August 1, 2008
FROM: Robert J. Freeman, Executive Director
The staff of the Committee on Open Government is authorized to issue advisory opinions. The ensuing staff advisory opinion is based solely upon the information presented in your correspondence.
I have received your letter concerning your ability to gain access to police records relating to an incident involving your thirteen year old son. You referred specifically to your “right to know what neighbor told police about [your] son.”
In this regard, as a general matter, the Freedom of Information Law is based upon a presumption of access. Stated differently, all records of an agency are available, except to the extent that records or portions thereof fall within one or more grounds for denial appearing in §87(2)(a) through (j) of the Law.
Likely relevant in this instance is the first ground for denial of access, §87(2)(a), which pertains to records that “are specifically exempted from disclosure by state or federal statute.” One such statute is found in provisions of the Family Court Act relating to juveniles, §381.3, which states that:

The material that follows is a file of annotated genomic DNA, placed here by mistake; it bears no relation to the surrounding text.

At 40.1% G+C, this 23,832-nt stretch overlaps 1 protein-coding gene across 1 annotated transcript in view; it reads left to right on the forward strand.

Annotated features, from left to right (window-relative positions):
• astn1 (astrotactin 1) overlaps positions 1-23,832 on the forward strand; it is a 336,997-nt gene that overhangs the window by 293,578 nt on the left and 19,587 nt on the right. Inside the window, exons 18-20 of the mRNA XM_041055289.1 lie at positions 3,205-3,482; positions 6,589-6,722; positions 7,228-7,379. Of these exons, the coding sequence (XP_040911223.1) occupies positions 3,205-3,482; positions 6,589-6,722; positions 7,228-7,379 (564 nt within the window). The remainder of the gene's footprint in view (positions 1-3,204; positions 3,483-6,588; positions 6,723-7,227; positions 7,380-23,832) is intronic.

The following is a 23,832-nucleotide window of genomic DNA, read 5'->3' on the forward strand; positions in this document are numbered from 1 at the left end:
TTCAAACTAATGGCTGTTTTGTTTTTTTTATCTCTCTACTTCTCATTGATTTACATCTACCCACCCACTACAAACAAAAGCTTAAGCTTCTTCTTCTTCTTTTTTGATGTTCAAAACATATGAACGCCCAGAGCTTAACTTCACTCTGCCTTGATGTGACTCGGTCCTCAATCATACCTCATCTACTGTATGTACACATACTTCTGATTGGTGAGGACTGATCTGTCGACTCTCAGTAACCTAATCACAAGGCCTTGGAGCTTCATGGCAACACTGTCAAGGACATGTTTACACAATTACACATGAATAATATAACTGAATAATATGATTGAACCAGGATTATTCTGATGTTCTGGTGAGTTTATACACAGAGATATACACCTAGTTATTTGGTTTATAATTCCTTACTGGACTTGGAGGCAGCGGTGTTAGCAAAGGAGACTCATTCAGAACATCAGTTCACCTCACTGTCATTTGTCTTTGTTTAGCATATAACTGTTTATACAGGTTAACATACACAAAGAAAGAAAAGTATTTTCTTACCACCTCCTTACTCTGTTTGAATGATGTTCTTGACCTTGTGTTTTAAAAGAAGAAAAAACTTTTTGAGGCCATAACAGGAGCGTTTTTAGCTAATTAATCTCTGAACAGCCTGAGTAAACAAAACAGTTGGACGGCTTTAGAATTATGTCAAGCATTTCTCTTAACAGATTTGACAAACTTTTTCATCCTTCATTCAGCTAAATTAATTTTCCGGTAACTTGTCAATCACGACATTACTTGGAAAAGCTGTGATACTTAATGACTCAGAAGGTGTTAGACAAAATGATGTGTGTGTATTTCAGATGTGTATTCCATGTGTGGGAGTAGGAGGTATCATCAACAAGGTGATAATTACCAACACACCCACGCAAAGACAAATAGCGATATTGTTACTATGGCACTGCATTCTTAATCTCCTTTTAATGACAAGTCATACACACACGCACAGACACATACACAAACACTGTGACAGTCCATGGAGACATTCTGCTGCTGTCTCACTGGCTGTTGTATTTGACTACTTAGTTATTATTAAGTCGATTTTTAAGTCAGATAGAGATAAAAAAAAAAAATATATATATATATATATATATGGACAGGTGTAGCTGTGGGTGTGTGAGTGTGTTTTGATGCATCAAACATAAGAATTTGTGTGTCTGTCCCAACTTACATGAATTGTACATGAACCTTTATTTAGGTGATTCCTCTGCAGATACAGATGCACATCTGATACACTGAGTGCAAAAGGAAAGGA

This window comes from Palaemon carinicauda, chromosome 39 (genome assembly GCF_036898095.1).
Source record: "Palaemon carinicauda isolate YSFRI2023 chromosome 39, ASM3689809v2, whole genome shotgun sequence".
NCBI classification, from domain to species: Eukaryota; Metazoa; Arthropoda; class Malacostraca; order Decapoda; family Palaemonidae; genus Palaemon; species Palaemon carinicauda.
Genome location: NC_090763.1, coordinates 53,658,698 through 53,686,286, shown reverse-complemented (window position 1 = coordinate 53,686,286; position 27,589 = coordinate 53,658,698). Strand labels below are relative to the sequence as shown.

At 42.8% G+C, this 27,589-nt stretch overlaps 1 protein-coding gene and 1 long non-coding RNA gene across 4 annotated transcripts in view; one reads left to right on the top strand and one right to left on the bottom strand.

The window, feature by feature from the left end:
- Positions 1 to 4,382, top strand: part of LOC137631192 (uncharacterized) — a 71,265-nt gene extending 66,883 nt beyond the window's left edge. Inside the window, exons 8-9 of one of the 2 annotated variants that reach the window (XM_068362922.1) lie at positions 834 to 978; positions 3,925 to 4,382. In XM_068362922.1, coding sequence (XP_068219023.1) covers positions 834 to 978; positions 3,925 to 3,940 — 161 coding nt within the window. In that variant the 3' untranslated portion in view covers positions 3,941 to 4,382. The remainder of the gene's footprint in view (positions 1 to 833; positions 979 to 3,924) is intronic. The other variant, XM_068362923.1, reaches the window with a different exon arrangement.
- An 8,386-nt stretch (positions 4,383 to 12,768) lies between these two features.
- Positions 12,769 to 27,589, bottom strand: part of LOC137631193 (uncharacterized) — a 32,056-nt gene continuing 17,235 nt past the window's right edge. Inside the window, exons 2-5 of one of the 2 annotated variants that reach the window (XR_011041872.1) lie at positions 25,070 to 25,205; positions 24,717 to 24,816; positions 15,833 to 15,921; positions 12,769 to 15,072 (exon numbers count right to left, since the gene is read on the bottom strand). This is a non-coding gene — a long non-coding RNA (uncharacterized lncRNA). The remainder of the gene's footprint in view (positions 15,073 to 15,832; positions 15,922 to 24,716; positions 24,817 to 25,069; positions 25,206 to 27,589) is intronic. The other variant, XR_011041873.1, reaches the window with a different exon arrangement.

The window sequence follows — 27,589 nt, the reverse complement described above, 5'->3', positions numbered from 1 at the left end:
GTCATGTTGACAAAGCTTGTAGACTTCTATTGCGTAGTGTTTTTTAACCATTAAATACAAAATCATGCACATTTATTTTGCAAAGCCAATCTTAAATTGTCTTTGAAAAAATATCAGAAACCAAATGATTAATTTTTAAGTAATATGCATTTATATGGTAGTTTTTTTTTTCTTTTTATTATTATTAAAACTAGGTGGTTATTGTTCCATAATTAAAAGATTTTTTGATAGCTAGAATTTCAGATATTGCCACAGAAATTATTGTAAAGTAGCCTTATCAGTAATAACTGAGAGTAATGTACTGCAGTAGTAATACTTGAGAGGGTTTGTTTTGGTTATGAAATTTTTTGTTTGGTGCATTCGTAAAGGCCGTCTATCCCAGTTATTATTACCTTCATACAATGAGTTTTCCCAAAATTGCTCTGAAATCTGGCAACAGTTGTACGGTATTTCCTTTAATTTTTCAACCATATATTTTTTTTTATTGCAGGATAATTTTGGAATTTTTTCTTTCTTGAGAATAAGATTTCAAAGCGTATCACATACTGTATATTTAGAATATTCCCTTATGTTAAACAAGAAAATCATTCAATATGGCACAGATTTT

“1. All police records relating to the arrest and disposition of any person under this article shall be kept in files separate and apart from the arrests of adults and shall be withheld from public inspection.
2. Notwithstanding the provisions of subdivision one, the family court in the county in which the petition was adjudicated may, upon motion and for good cause shown, order such records open:
(a) to the respondent or his parent or person responsible for his care; or
(b) if the respondent is subsequently convicted of a crime, to a judge of the court in which he was convicted, unless such record has been sealed pursuant to section 375.1.
3. An order issued under subdivision two must be in writing.”
Based on the foregoing, I believe that the records at issue may be disclosed only upon written order of a court.
I hope that the foregoing serves to clarify your understanding and that I have been of assistance.